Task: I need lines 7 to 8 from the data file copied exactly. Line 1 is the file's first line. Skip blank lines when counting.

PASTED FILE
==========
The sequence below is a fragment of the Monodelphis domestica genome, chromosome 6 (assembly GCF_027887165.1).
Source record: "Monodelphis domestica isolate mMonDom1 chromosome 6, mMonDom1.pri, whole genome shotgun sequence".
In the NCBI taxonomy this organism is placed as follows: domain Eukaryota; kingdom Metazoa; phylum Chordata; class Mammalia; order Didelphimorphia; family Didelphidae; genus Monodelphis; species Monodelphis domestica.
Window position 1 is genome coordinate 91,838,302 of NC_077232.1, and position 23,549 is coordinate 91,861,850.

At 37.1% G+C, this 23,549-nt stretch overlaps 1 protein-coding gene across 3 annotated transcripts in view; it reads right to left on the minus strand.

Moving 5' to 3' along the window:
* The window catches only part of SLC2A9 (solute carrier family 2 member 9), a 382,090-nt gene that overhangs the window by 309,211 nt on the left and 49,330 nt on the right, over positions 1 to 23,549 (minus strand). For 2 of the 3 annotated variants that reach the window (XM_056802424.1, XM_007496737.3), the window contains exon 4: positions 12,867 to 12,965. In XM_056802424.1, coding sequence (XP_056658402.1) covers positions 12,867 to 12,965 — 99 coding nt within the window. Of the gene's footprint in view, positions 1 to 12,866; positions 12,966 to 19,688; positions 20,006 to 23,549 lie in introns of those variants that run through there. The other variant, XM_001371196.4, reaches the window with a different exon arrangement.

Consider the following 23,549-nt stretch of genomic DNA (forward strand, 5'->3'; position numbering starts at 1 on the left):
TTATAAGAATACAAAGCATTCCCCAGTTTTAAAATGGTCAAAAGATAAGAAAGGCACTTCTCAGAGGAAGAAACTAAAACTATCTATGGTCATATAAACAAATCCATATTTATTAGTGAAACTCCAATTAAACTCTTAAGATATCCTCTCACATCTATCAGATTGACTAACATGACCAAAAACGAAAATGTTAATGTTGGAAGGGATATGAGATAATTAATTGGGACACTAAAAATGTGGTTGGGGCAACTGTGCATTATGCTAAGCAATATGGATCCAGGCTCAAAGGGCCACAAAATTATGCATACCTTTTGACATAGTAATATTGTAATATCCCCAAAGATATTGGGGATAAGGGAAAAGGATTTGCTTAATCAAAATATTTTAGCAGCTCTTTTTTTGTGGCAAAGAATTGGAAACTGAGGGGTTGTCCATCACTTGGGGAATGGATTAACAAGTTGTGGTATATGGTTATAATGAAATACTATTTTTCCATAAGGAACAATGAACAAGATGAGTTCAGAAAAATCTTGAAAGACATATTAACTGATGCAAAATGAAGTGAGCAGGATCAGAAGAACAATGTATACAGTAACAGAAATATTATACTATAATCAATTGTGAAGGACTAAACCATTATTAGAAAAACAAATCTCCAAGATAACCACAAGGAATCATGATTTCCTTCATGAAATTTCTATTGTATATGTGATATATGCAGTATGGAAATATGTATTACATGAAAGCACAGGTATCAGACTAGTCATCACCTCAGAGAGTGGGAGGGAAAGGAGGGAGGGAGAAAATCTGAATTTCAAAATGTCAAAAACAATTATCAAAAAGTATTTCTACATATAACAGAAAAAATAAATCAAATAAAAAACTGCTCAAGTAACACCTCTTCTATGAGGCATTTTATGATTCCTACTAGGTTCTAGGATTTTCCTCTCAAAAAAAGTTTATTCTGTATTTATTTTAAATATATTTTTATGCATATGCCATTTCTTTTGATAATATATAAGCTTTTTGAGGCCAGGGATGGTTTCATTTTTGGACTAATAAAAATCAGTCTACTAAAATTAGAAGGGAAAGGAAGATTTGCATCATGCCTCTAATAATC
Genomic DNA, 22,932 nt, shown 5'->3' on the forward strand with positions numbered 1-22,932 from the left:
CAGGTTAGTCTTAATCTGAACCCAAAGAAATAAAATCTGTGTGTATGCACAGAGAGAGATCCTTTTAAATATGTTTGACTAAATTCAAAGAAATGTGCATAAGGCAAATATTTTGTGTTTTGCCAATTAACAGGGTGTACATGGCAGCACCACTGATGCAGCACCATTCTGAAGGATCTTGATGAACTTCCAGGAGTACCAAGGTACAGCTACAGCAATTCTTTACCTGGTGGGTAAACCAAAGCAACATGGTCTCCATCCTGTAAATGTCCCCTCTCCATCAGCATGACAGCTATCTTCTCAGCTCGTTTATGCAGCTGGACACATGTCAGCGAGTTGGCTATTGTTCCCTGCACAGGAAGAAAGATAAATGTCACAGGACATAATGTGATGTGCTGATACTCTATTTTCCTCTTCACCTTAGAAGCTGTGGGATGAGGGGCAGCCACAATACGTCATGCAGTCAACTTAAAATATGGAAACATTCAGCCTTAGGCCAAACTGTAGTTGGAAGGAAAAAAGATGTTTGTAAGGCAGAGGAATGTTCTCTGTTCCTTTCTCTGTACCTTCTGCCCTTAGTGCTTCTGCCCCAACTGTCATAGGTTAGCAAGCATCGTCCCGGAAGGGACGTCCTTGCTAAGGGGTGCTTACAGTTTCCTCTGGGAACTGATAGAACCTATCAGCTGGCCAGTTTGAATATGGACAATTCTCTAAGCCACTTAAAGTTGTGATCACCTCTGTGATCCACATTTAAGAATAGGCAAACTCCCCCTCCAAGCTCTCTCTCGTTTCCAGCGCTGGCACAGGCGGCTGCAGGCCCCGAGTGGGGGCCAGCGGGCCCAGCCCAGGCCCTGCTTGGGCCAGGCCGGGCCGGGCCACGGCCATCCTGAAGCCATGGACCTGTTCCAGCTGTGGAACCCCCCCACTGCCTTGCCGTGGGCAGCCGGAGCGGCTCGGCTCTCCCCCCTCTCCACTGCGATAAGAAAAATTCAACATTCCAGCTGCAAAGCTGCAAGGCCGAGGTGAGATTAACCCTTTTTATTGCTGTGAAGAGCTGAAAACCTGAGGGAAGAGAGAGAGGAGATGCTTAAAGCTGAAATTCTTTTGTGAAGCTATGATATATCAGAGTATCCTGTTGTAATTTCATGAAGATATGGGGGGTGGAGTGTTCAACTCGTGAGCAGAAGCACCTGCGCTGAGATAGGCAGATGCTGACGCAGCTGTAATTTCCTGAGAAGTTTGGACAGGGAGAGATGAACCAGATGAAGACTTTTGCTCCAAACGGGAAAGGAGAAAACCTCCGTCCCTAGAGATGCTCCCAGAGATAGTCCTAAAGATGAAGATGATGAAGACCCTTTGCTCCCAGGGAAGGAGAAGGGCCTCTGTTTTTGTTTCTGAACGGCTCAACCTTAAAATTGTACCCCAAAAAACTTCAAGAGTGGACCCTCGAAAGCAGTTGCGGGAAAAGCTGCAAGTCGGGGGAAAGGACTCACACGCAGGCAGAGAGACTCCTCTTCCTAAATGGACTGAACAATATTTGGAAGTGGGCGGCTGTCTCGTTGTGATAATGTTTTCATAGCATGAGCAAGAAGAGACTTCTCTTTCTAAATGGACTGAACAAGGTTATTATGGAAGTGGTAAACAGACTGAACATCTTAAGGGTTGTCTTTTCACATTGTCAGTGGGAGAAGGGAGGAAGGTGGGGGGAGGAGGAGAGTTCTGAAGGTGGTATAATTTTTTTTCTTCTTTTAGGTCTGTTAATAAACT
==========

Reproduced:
* The window catches only part of SLC2A9 (solute carrier family 2 member 9), a 382,090-nt gene that overhangs the window by 309,211 nt on the left and 49,330 nt on the right, over positions 1 to 23,549 (minus strand). For 2 of the 3 annotated variants that reach the window (XM_056802424.1, XM_007496737.3), the window contains exon 4: positions 12,867 to 12,965. In XM_056802424.1, coding sequence (XP_056658402.1) covers positions 12,867 to 12,965 — 99 coding nt within the window. Of the gene's footprint in view, positions 1 to 12,866; positions 12,966 to 19,688; positions 20,006 to 23,549 lie in introns of those variants that run through there. The other variant, XM_001371196.4, reaches the window with a different exon arrangement.

Consider the following 23,549-nt stretch of genomic DNA (forward strand, 5'->3'; position numbering starts at 1 on the left):